Day 89: Middle School Subbing

Posted on

Day 89/180: subbing for middle school science

Middle school isn’t really my thing. I much prefer nearly-adult-persons with nearly-adult-faculties-and-decision-making-abilities. While each class took a quiz, I got to observe them and see how much Earth science I’ve forgotten review Earth science. I do like a good volcano and earthquake study.

It was hard to tell much about the kids, other than they were generally good. What I did like was the school. It’s a choice school, part of the public system. But it just felt… friendly. Coat hooks were in the hallway, not in lockers, and kids could even leave bags without fear of stuff getting stolen. This was the first staff room that actually had people in it during lunch (and someone’s birthday meant cake!) Atmosphere in a building, whether it’s school or household or workplace or museum or whatever, makes a big difference in people’s experience while present in that environment.

Day 85: Clearing Out the Backlog

Posted on

Day 85/180: cleaning out email links, watching/studying lots of links

There’s a thing about keeping your inbox at 0. I’m kinda in the opposite mindframe. My email houses lots of things for me to look at later. Today is for housekeeping.

I finally watched Casey Rutherford‘s BigMarker talk on sense-making through physics. His ideas on making sense of an event, versus questioning why (and how) the event happens is a pretty big shift for students. I need to think more about incorporating this consciously into my curricula.

I also finally watched Moses Rifkin‘s talk on social justice in science classes. I’m super interested in doing this kind of (necessary!) conversation in class, even though I’m not comfortable with leading discussions (having never led them before, as well as being an introvert). I’ve signed up for the Science Teachers for Social Justice group, and find it interesting that all the teachers (so far) work at independent/private schools… no public. Hmm…

Uff da. So much thinking needed. Processing time kicking in…

Day 80: Daily Sub Duties

Posted on

Day 80/180: Things a Daily Sub Should Do

I got to sub for a science teacher today. Got to see a few of my old kids too. Getting hugs when I go to work is totally addictive!

I’ve already written my advice on Things A Long-Term Sub Should Do, so here’s a contrast with what a daily sub should do.

You know you have to take attendance and maintain some amount of order. But please also familiarize yourself with the classroom. Know where the following are located: extra pens/pencils, the sharpener, hall passes, tissues, and paper towels (especially if you’re in a science room). Also know where emergency plans and medical information is, as well as what you do in the event. Also, get to class early enough so that you can figure out where supplies are for today’s assignments and/or how to log onto a computer or work the video player (leave enough time before class to ask neighboring teachers for help, if necessary).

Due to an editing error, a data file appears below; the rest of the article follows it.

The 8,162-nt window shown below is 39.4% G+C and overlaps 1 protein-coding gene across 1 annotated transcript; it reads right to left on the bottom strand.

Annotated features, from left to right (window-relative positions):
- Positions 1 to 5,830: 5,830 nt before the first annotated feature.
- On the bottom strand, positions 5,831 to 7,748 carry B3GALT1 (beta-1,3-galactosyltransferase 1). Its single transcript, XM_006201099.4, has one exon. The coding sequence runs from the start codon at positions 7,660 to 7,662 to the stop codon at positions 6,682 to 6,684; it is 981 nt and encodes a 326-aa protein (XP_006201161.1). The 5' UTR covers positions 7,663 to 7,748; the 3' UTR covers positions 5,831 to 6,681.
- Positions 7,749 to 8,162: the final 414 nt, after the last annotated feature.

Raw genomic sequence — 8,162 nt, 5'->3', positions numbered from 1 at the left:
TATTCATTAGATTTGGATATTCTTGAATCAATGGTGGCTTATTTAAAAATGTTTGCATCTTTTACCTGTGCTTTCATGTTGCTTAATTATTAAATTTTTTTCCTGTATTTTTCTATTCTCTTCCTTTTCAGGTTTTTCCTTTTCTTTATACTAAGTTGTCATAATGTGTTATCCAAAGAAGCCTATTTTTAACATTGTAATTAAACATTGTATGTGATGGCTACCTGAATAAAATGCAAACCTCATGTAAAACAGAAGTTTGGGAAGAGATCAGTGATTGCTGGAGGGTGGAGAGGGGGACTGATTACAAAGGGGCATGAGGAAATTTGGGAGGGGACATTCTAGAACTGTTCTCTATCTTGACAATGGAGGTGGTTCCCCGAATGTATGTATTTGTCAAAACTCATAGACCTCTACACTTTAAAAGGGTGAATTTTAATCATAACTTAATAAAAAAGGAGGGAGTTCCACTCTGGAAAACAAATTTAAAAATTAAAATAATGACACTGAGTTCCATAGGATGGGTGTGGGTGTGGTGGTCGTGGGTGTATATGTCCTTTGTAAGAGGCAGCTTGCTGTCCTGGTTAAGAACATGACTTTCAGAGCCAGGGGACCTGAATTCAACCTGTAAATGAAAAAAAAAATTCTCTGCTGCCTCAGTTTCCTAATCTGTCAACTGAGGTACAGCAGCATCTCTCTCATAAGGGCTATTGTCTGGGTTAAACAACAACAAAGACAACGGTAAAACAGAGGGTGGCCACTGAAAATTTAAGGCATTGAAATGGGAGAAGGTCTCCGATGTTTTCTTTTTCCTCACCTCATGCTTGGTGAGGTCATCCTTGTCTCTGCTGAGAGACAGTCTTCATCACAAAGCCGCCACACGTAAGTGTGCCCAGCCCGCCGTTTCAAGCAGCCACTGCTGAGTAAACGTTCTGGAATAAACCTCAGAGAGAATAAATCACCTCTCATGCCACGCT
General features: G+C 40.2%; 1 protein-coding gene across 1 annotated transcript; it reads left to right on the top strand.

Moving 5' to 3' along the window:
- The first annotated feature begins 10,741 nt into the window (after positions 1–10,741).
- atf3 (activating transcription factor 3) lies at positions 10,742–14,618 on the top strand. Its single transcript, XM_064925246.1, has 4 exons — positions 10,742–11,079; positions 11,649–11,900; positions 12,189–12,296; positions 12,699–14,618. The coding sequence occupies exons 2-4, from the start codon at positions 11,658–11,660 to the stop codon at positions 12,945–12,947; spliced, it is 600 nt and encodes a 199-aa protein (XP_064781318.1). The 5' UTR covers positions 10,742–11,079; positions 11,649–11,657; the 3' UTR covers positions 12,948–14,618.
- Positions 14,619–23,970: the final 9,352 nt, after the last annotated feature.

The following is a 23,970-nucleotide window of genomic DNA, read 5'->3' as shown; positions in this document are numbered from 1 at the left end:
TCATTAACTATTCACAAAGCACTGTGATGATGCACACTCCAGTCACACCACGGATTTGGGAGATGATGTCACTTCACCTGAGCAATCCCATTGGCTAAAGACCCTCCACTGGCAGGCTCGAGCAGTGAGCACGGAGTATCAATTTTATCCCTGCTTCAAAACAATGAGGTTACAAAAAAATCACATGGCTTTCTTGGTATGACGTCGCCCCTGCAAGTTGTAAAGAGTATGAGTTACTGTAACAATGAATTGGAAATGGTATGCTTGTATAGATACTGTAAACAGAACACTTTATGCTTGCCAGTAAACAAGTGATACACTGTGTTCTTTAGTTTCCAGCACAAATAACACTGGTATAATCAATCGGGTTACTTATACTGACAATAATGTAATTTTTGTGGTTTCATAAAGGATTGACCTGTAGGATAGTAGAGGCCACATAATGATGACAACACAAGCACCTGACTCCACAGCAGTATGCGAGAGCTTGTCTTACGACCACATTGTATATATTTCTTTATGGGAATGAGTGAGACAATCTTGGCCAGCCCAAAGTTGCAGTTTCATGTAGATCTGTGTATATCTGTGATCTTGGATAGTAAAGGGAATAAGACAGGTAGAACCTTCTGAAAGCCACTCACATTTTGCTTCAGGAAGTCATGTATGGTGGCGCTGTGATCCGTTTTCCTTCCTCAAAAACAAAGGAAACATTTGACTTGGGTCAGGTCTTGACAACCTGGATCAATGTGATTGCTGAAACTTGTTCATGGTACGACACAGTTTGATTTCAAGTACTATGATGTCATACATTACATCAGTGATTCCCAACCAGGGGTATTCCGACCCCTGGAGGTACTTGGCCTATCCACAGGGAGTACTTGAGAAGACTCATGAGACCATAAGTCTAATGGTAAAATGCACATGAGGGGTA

Do write your name on the board. It’s cliche, but helpful.

Go through the sub notes, and have a notion of what students should be doing. Even if you’re not knowledgable in the subject area, know whether they should be taking notes, cutting out paper slips, or searching the web. This also give you something to ask kids about: “Hey, how’s that diagram going?” And it keeps them on-track too. Especially know when this thing is due.

Give students the goals for the period at the beginning. “Your teacher says you should be able to finish most of this today.” “Check the online assignments for more info.” “You’re to finish through problem 18 today, in class or for homework.”

Don’t help kids too much. Just as if this were your normal classroom, you shouldn’t be doing the work for the students.

Consider giving yourself some cred, if you do know something about the subject. “I don’t usually teach math, but I do teach science, so if you need some help, let me know.” They may take you up on the offer.

Leave comments for the classroom teacher on a class-by-class basis. Note anywhere kids had difficulty, or were confused. Also note anything you did that might be out of the ordinary or not on the lesson plan.